Zoe Carmichael, who recently finished her first year at McPherson, is also enthusiastic about her classes, her instructors, and fellow students. “There’s such great camaraderie between all the students and the teachers,” she says. “If anyone has a problem with anything, someone has an answer. We hang out with our projects and talk about them.”
Carmichael’s project—and her daily driver—is a 1971 Volkswagen Beetle she bought back in her hometown of Raleigh, North Carolina. “I found it on Craigslist,” she recalls. “I had been searching for a while. It’s dark blue, but it was green originally. You can see the green in some places, but I think that adds to the charm. It started breaking down as soon as I bought it, so I had to learn how to fix it myself. And then I fell in love with it.”
First, she had to send the carburetor out for a rebuild. Then she had to adjust the valves. “A friend gave me the book How to Keep Your Volkswagen Alive. I read it and reread it many times.” She did the valve job in the parking lot of her apartment building. “It was a little nerve-racking, to be honest. But as soon as I got it done and fired it up, it sounded beautiful. That’s when I realized that working on cars was what I wanted to do.” Carmichael attended Wake Technical Community College and received a two-year associate degree in automotive technology, but knew she wanted more. A Google search led her to McPherson; she applied using photos of her work on the Beetle along with an essay on her experiences with it, and she was accepted. So, in the middle of the summer, she loaded up her things and headed to Kansas—in the Beetle, of course—and without air conditioning. “It was extremely hot. I had to drive at night when the sun had set with the windows rolled down.” The Beetle made the 1259-mile trip without incident, a testament to Carmichael’s preparations. “I’m not sure I would do it again, but it was the best experience.”
Carmichael is digging into her studies and is especially enjoying her “Social History of the Automobile” class. “The college emphasizes that it’s not just about the metal itself, but it’s about the story behind the car that’s important.” In her personal time, she continues to work on her Beetle and hangs out with her fellow students. One has a 1965 Chevrolet Corvair and another recently bought a 1959 Edsel Ranger that he found in Arkansas, only to get it back in McPherson to learn the fuel tank was completely rusted out.
Another student, Spencer Ice, is driving a 1956 Packard Patrician that he purchased at an auction, with some of the proceeds funding a scholarship at McPherson. “My summer internship was to get the cars in that collection ready for auction,” he says. “We only had three months to get 45 cars running. I worked on the Patrician, fell in love with it, and purchased it at the auction.” Once back at school, the brakes went out. Ice mentioned to one of his professors, Luke Chennell, that he was working on the Patrician’s Bendix Treadle Vac setup. “That’s really cool,” Chennell said. “Why don’t you bring it into class, and we can see how it works?”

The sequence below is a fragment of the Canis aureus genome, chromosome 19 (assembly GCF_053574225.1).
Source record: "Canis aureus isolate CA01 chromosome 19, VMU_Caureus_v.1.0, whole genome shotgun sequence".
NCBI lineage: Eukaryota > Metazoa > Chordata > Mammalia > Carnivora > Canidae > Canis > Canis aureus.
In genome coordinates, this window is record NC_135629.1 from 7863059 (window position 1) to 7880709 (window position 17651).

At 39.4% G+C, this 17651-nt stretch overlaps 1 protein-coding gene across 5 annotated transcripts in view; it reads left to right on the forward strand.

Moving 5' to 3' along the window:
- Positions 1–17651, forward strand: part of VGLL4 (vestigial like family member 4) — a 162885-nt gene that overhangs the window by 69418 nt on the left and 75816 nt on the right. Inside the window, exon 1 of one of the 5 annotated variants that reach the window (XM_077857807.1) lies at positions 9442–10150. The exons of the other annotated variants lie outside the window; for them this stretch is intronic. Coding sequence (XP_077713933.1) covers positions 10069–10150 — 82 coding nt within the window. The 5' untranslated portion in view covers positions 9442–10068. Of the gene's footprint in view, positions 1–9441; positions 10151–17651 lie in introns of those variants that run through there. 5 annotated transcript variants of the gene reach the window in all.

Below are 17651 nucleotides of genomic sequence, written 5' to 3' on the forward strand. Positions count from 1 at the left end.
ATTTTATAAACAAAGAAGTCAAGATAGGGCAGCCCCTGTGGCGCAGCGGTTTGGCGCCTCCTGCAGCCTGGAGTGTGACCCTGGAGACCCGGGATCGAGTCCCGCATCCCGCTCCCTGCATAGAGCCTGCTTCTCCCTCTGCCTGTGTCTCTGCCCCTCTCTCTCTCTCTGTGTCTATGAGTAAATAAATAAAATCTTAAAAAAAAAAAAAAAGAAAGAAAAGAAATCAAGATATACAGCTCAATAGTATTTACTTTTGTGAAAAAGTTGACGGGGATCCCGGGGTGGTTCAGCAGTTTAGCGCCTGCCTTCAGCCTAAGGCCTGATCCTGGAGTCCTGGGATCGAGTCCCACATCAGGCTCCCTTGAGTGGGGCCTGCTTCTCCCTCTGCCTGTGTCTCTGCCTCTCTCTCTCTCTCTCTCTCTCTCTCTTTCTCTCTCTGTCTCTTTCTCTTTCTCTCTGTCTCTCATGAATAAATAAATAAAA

That sort of hands-on, relevant, and relatable training is exactly what makes the restoration program at McPherson College invaluable to the students, and, eventually, to the owners and collectors who comprise the world of vintage automobiles. “I describe their program as being a junior varsity basketball team and having Michael Jordan, Larry Bird, and Kareem Abdul-Jabbar as coaches,” says Carini. “People such as Paul Russell and other great restorers, and people in the hobby, are the guys who are helping these young people get their education. It’s like we’re the cheerleading team for them, saying, ‘Boy, you can’t get much better than this. This is unbelievable, that you have such a great opportunity to do this.’”
Russell agrees with Carini on the importance of McPherson and how essential it is for keeping the artistry of automotive restoration alive for future generations. “It’s tremendously critical, and not just for the training of the students,” he says. “To bring them into a company such as mine or Wayne’s, where they have that kind of background and ultimately can lead a department or lead a company, these are the future leaders of the industry.”
For more information on the automotive restoration program at McPherson College, visit mcpherson.edu/autorestoration.